A frequent question in the arena of social enterprise is what legal structure to be: for-profit, non-profit or hybrid? The question is sufficiently confusing that Criterion Ventures has been successfully touring the country for over a year hosting day-long “Structure Lab”s to give folks some tools sort out the issues. I took one and found it practical and helpful. One of the issues to think about is fundraising – where will your funding come from and what are its constraints? That may put constraints on your structure. While folks in your lab may be helpful beyond that, note: they don’t give specific legal advice at the workshop. So let’s walk that through informally now: earned revenue can go either way; any structure can take debt; equity returns require a for-profit. A tax-writeoff can be interesting – if there’s a non-profit intermediary willing to take expenditure responsibility (and your organization legitimately accomplishes a 501c3 compatible purpose) it could be possible to be a for-profit and get support from someone who wants to make a donation, definitely if that donation is to a community development loan fund who turns around and loans to the for-profit.
Perhaps you see how the hybrid model can get squishy, particularly when there’s a non-profit raising funds and contracting with a for-profit. A dear reader got me started on this post (Thanks Tony!) with an article from today’s NYT “Hybrid Model for Nonprofits Hits Snags”. That article talks about how GlobalGiving, a non-profit, had a for-profit subsidiary called ManyFutures Inc, that was trying to provide a technology platform to GlobalGiving and commercialize it. In this instance, the founders (who founded both organizations) lost money on the for-profit. Since they didn’t benefit at all it’s difficult to suggest they benefited unfairly. Still, close relationships raise the spectre of private inurement: “providing excessive benefit to a person who is close to or has a controlling interest in a nonprofit — though tax law says nothing about how much is too much”, according to the NYT. Periodically the media has raised the issue of “too much” – Minnesota Public Radio came under fire in the early ’90s because of high salaries at its for-profit subsidiary which handled the retail side of public radio. Dan Palotta, created the for-profit Palotta TeamWorks, and raised millions for charity by organizing sporting events (and earning revenue for doing so) until he came under fire for personally profiting too much. He’s written a book about how he believes the charitable model is broken, called “Uncharitable”.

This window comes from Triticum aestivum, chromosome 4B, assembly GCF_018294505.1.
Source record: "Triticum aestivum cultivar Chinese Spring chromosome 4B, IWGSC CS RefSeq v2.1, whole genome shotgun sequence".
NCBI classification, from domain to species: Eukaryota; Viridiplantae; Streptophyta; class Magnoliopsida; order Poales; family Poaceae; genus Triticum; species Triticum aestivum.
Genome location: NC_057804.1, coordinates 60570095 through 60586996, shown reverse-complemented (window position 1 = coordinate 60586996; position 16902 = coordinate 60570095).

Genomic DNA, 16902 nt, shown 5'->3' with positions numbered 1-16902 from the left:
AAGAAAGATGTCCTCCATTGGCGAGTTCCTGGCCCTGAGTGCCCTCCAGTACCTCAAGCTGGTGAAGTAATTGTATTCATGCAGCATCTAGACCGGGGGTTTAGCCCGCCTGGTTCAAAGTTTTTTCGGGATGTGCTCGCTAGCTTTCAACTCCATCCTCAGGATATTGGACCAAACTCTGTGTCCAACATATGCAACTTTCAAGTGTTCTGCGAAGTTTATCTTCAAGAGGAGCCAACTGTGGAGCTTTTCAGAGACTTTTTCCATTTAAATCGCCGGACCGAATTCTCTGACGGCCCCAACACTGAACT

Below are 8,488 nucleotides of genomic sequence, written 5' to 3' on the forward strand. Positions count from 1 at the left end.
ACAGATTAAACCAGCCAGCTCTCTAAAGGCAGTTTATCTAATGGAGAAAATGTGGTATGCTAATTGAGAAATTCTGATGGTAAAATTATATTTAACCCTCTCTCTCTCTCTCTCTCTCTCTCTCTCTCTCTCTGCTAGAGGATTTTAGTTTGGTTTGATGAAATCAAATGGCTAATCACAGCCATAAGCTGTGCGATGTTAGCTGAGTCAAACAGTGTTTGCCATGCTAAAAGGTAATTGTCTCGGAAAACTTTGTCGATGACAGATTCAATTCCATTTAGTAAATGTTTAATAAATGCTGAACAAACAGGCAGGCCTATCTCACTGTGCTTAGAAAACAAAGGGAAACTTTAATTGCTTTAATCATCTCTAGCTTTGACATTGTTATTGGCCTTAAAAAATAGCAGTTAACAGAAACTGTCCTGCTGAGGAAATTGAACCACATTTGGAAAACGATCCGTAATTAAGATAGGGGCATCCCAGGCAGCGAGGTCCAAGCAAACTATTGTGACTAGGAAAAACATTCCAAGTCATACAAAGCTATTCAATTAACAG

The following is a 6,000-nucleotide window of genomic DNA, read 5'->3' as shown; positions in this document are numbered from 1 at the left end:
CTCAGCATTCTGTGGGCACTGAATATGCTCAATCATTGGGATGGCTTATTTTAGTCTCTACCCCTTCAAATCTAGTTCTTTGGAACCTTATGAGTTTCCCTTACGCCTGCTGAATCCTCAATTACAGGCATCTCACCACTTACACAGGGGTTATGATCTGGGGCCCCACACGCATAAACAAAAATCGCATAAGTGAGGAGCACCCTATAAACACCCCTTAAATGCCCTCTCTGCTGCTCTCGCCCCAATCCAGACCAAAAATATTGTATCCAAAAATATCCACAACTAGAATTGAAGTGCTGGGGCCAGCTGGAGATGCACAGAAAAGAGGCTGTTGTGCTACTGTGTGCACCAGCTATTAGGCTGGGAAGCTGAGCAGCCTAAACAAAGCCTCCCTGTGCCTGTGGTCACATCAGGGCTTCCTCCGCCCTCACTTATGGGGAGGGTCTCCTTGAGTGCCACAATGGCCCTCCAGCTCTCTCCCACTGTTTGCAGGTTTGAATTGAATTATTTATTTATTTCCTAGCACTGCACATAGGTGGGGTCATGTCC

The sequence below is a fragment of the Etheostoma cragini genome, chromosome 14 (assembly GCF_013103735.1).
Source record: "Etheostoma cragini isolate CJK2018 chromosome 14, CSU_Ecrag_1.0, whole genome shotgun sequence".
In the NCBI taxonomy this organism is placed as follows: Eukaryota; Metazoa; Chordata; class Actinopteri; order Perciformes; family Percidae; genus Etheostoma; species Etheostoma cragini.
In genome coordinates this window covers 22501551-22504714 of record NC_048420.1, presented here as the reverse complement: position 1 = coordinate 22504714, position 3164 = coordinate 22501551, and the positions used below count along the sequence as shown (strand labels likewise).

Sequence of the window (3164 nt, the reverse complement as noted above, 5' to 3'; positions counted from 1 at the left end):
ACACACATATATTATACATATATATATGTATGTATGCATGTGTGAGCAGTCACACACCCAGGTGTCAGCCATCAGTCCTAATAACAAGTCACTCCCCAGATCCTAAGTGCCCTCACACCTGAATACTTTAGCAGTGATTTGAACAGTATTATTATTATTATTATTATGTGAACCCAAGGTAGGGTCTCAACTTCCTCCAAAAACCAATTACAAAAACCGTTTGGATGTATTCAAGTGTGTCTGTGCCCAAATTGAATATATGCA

So in the boom time, we got to see what happens when hybrids do well – we raise the issue of “how well is too well?” Now in the bust the NYT questions if hybrids are particularly vulnerable to failure. Are they? Are social mission enterprises in general? Getting away from hybrids, why choose for-profit vs non-profit for an earned revenue social mission? The current wisdom seems to be that it’s easier to raise money for a for-profit than a non-profit, especially when you’re looking at big dollars. People will commit more when they’re self-interested. Kevin Doyle Jones (also quoted in the NYT article) used to talk about “two-pocket thinking” -the investment pocket and the charitable pocket. In my experience consistently the investment pocket is bigger. The current economy raises another possible factor…
I’m feeling very aware of how many for-profits (not necessarily mission-related) I’m invested in are themselves largely charitable enterprises right now- many companies are losing money in this economy and we investors are ponying up in the hope of making good on our existing investments. Losing money and struggling to find traction for the business model like Many Futures, Inc doesn’t seem unique to hybrids or social enterprises to me. Maybe the biggest difference between these social enterprise models and for-profits is that when we donate to a non-profit, or even invest but with low return expectations (and therefore somewhat charitably) in a for-profit, we “write it off” both mentally and literally at the time of the investment, so it doesn’t have the lure of… I’ll call it “Salvag-ation”. In the for-profit investment where we hoped (or planned) to reap a reward, our difficulty in recognizing sunk costs and our hope of an eventual recovery perhaps keeps prior investors coming back to prop up a flagging enterprise through a couple extra difficult years. Perhaps that commitment, intentional or not, is what gives for-profits an edge in building a sustainable revenue stream. In fact, that reminds me of a quote I first heard during the Long Term Capital Management days though I see now it’s attributed to J. Paul Getty: “If you owe the bank $100 that’s your problem, if you owe the bank $100 million, that’s the bank’s problem”. In a for-profit, financial self-interest binds us together.